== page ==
With its products xRapid and the XRP token, Ripple wants nothing less than to conquer international payment traffic. CEO Brad Garlinghouse stressed in the past that it was only a matter of time before SWIFT was overtaken. But the Society for Worldwide Interbank Financial Telecommunication is also working on its own system: Global Payments Innovation (GPI).
According to market capitalisation, the Ripple price continues to play in the top league of crypto currencies alongside Bitcoin and Ethereum. Although it still fights Ethereum for second place on the price index, it has made a name for itself in the crypto ecosystem. Just recently, Binance, one of the largest Bitcoin exchanges in the world, announced its interest in including Ripple’s technology in its system. These include xRapid, a system that is to serve as a payment platform for international money transfers. The XRP token, the crypto currency for the system, serves as a bridge currency to ensure liquidity. With this technological infrastructure, Ripple wants to take over the international money transfer in the long run and thus compete with SWIFT.
SWIFT vs. Ripple: International money transfer in real time?
SWIFT, on the other hand, stands for the Society for Worldwide Interbank Financial Telecommunication and has had a firm grip on international money transfers since it was founded in 1973. It sets the standard for more than 10,000 banks worldwide that register national IBAN formats. It forwards transactions between payment service providers via SWIFT messages, standardizes exchanges between financial institutions and is a line provider for SEPA credit transfers. SWIFT manages the exchange of messages, but not the processing of the payments themselves.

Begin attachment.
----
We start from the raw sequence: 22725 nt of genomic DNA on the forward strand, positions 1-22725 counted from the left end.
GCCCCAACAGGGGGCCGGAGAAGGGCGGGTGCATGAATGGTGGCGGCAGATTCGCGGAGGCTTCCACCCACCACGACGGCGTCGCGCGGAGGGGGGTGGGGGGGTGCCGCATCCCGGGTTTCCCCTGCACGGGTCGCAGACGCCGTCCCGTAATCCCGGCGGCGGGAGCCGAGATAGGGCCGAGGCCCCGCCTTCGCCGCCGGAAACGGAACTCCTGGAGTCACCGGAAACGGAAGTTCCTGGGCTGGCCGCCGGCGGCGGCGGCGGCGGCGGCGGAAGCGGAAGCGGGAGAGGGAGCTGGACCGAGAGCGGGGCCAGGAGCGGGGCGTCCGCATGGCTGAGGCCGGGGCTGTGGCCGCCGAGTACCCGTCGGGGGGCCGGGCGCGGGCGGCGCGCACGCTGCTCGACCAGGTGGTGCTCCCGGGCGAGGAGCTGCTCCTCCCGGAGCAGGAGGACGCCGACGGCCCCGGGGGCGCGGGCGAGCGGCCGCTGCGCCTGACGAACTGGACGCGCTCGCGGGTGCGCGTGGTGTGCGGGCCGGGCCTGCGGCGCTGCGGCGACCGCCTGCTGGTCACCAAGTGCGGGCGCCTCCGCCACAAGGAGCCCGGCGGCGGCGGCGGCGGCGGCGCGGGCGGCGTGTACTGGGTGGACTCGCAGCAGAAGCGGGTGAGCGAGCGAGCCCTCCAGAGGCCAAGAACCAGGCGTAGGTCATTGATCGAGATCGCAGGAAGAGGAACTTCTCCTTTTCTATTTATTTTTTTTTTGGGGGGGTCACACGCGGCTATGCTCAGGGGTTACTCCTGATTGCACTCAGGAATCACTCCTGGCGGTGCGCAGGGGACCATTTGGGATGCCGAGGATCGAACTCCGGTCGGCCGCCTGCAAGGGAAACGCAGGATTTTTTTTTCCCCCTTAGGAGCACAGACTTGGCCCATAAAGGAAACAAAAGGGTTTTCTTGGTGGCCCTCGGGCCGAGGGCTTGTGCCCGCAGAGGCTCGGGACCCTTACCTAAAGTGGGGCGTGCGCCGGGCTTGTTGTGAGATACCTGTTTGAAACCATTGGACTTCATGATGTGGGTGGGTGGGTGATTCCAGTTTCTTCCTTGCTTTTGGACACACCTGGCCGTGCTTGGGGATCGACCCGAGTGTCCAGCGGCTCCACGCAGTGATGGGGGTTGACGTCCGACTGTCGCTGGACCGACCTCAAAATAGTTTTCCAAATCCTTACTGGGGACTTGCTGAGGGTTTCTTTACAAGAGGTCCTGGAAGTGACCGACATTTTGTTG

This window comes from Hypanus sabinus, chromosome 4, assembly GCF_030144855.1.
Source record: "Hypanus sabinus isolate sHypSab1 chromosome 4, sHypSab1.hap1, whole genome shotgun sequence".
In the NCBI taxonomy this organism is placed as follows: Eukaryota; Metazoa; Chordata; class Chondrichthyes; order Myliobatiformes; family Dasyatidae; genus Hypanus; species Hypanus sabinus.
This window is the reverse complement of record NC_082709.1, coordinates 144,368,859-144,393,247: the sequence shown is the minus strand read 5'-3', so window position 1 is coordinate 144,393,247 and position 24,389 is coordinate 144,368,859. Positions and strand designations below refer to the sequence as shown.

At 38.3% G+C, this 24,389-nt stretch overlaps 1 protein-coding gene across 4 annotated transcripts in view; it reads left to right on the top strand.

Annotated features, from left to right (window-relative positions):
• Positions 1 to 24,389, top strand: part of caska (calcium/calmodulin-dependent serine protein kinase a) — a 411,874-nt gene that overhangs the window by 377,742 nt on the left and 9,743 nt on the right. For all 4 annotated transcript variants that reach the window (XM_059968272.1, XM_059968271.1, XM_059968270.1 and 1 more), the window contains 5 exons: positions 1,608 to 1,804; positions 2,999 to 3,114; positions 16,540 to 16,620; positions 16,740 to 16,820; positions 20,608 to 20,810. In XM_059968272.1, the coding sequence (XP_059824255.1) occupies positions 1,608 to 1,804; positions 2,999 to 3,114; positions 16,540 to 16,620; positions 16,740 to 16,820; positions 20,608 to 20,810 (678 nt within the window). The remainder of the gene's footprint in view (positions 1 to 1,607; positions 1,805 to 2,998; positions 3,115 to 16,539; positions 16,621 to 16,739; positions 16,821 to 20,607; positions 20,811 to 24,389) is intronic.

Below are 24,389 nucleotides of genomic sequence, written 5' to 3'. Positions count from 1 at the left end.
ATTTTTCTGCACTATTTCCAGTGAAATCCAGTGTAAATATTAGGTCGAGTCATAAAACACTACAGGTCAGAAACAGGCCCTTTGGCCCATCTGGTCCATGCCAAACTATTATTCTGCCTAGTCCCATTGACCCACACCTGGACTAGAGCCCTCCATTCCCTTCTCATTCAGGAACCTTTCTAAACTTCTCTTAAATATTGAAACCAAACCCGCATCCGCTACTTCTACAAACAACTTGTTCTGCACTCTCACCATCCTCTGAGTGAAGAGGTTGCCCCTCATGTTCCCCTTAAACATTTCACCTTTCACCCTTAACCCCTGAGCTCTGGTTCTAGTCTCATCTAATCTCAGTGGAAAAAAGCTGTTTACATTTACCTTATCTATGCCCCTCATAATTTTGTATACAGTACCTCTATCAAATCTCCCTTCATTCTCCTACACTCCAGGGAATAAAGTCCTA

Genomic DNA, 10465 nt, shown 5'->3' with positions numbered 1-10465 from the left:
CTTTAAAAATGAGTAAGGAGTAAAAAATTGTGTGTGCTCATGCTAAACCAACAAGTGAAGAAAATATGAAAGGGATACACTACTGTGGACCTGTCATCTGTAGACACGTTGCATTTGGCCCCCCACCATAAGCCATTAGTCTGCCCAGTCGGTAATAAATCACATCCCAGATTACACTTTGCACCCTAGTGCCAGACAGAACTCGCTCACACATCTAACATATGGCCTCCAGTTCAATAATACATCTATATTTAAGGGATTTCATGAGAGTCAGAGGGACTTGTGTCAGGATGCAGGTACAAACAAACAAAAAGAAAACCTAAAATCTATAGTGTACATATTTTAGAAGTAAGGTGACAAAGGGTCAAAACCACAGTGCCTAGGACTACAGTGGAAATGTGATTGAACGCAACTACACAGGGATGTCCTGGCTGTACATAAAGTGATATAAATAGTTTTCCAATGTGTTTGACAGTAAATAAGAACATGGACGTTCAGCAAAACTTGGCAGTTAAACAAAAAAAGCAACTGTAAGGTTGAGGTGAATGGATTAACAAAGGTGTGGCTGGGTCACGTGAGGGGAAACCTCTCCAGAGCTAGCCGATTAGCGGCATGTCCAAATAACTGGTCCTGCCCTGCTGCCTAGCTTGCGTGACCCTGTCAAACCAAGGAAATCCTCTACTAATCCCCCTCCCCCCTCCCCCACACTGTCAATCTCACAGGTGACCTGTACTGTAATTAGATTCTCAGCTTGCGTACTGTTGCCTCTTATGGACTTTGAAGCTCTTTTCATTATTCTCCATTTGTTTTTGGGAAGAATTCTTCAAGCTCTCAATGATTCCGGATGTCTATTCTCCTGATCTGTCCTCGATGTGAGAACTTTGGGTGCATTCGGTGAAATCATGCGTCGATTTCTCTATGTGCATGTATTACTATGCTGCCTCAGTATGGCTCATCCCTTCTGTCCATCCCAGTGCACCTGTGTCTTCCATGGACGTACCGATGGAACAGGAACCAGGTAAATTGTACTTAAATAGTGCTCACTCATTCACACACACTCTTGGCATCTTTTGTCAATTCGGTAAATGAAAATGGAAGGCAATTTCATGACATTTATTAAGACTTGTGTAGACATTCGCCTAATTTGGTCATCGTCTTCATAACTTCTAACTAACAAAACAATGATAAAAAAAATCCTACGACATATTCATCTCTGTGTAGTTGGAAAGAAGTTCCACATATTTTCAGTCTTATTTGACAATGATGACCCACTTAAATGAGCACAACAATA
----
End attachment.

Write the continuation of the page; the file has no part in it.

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Ripple is now competing against SWIFT primarily to process cross-border payments between different banks in a matter of seconds. For this purpose, the company relies on distributed ledger technology. Cross-border payments were very slow for a long time, apparently partly due to the fact that SWIFT’s monopoly position has so far hardly been attacked. So there was no need for innovation.
Global Payments Innovation (GPI) and central cloud servers
However, with the growing acceptance of crypto currencies and the pressure presumably coming from Ripple, SWIFT also began to work on a solution: Global Payments Innovation, or GPI for short. To meet international standards, GPI includes a cloud-based payment tracker, a membership directory and a service level agreement (SLA), i.e. an interface between client and service provider for recurring services. This is all about one thing in particular: transparency.
This payment tracker now apparently makes it possible to track international payments in real time. Ultimately, it’s Ripple’s Use Case. As SWIFT now reports, 100 financial institutions around the world are already using Global Payments Innovation. The main difference to Ripple is that GPI uses a cloud solution, i.e. a group of servers under the control of an individual: a centralized system.